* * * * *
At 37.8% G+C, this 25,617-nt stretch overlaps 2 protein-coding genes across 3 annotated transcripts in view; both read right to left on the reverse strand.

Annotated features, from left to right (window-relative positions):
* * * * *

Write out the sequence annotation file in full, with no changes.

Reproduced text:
At 37.8% G+C, this 25,617-nt stretch overlaps 2 protein-coding genes across 3 annotated transcripts in view; both read right to left on the reverse strand.

Annotated features, from left to right (window-relative positions):